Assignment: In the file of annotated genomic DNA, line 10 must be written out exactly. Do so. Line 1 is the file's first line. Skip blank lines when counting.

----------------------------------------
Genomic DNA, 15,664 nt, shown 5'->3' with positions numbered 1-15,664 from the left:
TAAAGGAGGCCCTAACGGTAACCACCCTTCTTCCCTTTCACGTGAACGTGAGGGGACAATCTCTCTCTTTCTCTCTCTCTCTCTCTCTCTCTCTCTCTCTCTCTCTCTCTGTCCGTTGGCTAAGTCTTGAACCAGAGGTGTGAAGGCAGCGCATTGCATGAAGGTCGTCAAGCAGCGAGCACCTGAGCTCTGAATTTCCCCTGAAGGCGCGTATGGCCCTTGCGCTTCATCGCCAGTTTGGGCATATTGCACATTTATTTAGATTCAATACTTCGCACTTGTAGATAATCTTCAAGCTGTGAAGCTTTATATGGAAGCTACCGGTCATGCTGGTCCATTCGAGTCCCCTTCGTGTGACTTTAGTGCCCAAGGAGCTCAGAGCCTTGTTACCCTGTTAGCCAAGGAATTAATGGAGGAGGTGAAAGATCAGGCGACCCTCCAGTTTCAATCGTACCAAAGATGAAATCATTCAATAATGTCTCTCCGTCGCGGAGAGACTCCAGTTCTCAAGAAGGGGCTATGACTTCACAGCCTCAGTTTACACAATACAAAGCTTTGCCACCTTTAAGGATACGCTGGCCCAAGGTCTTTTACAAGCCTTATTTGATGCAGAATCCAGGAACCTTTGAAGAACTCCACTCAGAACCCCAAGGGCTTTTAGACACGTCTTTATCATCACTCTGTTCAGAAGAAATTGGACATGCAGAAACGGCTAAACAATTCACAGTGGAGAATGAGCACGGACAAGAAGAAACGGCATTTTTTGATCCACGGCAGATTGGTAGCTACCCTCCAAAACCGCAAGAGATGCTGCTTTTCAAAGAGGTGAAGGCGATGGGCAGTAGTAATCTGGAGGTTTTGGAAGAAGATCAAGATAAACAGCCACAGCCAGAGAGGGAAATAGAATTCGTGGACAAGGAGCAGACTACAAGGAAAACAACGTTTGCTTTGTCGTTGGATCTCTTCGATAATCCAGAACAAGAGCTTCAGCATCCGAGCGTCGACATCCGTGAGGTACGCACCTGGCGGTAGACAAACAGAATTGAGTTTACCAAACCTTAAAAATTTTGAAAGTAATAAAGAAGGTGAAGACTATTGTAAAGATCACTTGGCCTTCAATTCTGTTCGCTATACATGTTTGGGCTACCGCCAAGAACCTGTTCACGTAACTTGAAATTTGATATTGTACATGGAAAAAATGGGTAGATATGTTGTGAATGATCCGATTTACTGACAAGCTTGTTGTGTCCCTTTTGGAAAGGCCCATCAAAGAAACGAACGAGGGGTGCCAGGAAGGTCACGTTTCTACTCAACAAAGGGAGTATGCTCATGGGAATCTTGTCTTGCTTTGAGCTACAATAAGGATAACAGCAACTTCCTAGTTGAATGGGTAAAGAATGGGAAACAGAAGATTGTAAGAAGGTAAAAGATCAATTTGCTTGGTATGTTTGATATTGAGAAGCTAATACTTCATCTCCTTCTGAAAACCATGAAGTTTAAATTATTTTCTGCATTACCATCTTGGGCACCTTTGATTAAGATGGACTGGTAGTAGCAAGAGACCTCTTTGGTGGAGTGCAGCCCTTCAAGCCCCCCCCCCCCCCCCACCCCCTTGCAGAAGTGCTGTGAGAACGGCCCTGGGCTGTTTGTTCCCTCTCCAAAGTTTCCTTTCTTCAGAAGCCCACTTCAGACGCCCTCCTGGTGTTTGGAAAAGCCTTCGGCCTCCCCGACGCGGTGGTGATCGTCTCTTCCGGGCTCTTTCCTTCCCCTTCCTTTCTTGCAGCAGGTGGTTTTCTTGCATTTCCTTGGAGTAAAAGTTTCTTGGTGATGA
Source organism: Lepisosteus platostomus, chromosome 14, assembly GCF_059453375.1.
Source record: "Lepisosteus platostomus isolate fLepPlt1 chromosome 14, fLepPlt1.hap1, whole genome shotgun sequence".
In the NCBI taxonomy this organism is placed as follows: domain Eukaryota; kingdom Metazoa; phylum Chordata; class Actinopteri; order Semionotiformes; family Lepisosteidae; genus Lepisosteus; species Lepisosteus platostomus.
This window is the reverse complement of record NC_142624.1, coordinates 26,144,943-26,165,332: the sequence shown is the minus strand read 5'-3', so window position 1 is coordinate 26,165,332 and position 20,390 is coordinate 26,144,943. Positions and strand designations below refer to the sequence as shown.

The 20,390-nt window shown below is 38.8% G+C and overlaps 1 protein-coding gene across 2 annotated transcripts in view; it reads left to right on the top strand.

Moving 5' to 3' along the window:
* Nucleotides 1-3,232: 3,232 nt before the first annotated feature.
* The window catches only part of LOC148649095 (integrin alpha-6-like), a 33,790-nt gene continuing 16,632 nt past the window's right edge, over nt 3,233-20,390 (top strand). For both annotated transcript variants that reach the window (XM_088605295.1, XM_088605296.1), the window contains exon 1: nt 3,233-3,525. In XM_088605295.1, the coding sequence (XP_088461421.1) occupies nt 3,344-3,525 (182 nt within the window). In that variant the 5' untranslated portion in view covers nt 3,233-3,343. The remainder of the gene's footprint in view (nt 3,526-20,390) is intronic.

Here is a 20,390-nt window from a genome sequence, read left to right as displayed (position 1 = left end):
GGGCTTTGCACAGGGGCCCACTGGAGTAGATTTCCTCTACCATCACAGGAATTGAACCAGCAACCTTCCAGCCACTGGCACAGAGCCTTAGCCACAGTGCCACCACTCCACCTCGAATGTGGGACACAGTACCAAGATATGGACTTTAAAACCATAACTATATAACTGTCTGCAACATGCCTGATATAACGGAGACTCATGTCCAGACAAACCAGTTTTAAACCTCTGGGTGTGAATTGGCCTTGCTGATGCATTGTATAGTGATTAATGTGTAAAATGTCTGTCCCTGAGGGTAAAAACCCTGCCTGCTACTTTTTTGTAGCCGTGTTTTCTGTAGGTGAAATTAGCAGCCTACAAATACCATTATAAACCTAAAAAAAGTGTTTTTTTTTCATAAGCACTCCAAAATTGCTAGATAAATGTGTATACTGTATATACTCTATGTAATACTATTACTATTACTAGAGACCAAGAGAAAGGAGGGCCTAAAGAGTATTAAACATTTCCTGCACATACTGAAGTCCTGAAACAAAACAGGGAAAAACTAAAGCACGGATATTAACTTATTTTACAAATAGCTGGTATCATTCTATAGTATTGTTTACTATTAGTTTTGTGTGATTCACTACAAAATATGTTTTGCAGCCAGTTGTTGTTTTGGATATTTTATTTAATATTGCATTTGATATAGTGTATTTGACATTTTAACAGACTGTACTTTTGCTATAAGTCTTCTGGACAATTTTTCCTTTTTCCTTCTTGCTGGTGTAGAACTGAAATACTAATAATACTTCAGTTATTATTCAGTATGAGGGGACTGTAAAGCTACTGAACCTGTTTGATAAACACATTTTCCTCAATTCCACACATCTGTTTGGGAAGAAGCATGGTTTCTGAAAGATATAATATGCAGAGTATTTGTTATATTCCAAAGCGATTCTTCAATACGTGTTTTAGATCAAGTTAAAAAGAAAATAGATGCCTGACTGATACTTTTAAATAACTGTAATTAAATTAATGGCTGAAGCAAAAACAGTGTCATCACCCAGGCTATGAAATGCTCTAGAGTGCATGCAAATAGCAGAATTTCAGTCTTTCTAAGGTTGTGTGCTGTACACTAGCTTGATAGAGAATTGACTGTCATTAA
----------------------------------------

* The window catches only part of LOC148649095 (integrin alpha-6-like), a 33,790-nt gene continuing 16,632 nt past the window's right edge, over nt 3,233-20,390 (top strand). For both annotated transcript variants that reach the window (XM_088605295.1, XM_088605296.1), the window contains exon 1: nt 3,233-3,525. In XM_088605295.1, the coding sequence (XP_088461421.1) occupies nt 3,344-3,525 (182 nt within the window). In that variant the 5' untranslated portion in view covers nt 3,233-3,343. The remainder of the gene's footprint in view (nt 3,526-20,390) is intronic.